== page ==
Four protesters wanted for alleged hate crimes against Turkish Consulate members

The LAPD is looking for four suspects who attacked three Turkish Consulate members Sept. 29 after a panel discussion hosted by the University.

The LAPD released photos of the alleged suspects Monday. (Los Angeles Police Department)

The Los Angeles Police Department’s Major Crimes Division is asking the public to help identify four suspects allegedly responsible for committing hate crimes against members of the Turkish Consulate who spoke at USC in September.

In a Monday release, the LAPD wrote that the suspects attacked three Turkish Consulate members Sept. 29 as they were leaving Annenberg Hall after a panel discussion. The suspects allegedly “pushed, punched, kicked” and threw water at the officials, according to the release.

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A group of protesters gathered outside the event, some entering the building, to demonstrate against the University’s decision to host the Turkish officials amid an offensive by Azerbaijan against the majority-Armenian state of Nagorno-Karabakh the same week. Protesters condemned the timing of the event, citing the Turkish state’s denial of the Armenian genocide.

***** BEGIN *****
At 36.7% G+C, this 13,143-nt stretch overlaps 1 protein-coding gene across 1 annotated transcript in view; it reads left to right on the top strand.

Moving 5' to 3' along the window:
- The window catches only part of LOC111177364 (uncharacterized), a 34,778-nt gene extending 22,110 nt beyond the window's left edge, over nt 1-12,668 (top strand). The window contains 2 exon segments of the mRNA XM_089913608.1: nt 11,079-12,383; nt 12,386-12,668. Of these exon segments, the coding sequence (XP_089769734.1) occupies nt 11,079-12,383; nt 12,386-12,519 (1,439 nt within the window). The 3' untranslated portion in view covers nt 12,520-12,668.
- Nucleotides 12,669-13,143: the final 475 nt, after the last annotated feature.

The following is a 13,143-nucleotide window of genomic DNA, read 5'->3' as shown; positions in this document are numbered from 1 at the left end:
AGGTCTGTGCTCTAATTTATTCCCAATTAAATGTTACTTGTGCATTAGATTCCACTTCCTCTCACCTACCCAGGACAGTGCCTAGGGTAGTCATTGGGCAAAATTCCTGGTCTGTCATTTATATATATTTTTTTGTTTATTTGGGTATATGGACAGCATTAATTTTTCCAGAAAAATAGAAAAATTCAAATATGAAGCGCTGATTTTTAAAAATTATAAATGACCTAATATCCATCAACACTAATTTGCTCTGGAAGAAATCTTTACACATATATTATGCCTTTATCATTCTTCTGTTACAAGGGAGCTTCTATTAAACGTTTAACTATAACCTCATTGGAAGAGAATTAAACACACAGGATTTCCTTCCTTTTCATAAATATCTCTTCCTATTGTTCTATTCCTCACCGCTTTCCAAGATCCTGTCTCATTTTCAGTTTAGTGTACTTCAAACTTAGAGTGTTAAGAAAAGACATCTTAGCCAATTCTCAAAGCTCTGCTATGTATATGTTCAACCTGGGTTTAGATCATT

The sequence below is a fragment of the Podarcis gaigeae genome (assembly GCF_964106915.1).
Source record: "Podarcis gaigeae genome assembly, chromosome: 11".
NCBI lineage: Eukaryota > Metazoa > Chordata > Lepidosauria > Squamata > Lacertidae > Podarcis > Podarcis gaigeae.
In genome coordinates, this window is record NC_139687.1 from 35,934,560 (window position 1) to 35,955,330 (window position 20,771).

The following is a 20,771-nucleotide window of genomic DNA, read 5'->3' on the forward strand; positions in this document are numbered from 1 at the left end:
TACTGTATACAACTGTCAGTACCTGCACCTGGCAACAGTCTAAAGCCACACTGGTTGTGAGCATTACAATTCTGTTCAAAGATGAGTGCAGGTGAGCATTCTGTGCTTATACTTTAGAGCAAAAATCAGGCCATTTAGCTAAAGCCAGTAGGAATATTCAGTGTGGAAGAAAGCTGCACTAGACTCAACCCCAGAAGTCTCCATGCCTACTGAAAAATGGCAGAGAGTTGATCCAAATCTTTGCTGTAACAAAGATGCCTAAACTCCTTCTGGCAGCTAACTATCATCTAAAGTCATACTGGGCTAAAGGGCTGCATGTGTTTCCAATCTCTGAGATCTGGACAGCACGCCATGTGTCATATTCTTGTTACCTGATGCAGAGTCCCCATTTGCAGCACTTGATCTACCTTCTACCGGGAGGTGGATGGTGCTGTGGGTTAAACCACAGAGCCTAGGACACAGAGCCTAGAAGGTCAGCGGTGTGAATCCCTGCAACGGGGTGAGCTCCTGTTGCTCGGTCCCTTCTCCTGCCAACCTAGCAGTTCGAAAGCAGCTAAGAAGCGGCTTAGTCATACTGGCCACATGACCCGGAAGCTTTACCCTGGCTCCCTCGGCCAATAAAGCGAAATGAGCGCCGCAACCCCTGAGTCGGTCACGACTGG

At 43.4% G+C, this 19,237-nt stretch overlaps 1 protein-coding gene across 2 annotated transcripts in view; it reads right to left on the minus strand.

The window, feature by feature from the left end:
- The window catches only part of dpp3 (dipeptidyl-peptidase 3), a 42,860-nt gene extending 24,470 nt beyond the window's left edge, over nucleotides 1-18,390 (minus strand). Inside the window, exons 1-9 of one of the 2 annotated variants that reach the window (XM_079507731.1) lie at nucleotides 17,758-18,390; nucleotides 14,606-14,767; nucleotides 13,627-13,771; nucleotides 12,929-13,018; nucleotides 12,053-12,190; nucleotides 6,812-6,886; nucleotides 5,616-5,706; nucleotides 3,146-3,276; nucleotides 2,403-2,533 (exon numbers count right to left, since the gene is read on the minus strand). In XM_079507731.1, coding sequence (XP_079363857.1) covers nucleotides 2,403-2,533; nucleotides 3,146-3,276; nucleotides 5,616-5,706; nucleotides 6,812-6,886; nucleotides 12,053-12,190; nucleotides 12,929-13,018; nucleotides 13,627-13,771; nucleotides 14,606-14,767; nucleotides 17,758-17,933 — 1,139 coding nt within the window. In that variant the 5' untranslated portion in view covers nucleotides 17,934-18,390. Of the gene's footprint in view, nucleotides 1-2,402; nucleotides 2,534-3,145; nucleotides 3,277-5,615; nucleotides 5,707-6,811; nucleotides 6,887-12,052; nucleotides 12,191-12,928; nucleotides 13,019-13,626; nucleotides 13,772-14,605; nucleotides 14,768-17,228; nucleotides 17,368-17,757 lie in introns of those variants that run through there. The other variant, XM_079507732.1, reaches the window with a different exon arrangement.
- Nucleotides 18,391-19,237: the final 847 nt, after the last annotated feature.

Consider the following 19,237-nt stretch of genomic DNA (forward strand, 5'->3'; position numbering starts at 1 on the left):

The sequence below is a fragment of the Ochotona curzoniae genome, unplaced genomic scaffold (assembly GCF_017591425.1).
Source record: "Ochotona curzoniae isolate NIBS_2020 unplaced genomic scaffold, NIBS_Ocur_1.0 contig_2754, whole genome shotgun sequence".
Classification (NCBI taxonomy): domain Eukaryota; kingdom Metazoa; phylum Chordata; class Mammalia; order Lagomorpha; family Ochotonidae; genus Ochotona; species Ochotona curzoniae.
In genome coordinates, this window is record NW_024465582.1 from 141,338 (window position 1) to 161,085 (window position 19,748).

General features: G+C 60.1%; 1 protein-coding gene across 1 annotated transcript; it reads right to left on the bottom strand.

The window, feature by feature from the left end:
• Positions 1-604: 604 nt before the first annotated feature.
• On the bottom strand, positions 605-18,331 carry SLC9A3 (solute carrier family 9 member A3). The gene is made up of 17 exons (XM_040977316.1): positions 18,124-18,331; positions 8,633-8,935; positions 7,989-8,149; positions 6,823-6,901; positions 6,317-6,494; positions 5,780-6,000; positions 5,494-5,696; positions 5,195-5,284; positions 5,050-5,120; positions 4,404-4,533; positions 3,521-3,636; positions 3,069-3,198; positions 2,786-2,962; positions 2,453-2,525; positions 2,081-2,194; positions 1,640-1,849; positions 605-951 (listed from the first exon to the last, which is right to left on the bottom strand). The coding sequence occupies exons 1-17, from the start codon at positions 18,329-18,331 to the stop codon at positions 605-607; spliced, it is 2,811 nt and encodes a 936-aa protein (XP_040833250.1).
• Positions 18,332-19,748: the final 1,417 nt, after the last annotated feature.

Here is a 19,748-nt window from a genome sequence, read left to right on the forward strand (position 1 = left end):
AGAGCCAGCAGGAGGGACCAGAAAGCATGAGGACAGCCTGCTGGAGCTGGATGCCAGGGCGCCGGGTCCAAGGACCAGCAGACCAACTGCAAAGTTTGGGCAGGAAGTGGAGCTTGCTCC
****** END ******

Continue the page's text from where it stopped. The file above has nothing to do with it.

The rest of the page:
“The ongoing ethnic cleansing of Artsakh Armenians, carried out by Azerbaijan and directly supported by Turkey, is an ongoing and fresh source of pain for the Armenian-American community,” wrote the Armenian Students’ Association in a statement released on Instagram. “USC ASA finds it absolutely unacceptable that USC made the decision to give genocide denial a platform on campus.”

Members of ASA participated in the mostly non-violent demonstration that was open to the public. Some protesters, draped in Armenian flags, chanted outside of the building using loudspeakers, while others chanted from the audience inside the building before Department of Public Safety officers evicted them. A representative of the ASA told the Daily Trojan that none of the four suspects are associated with the organization.

The University declined to comment on the release, citing the LAPD-led investigation that will not involve USC administration or DPS. The LAPD declined to comment on the search.

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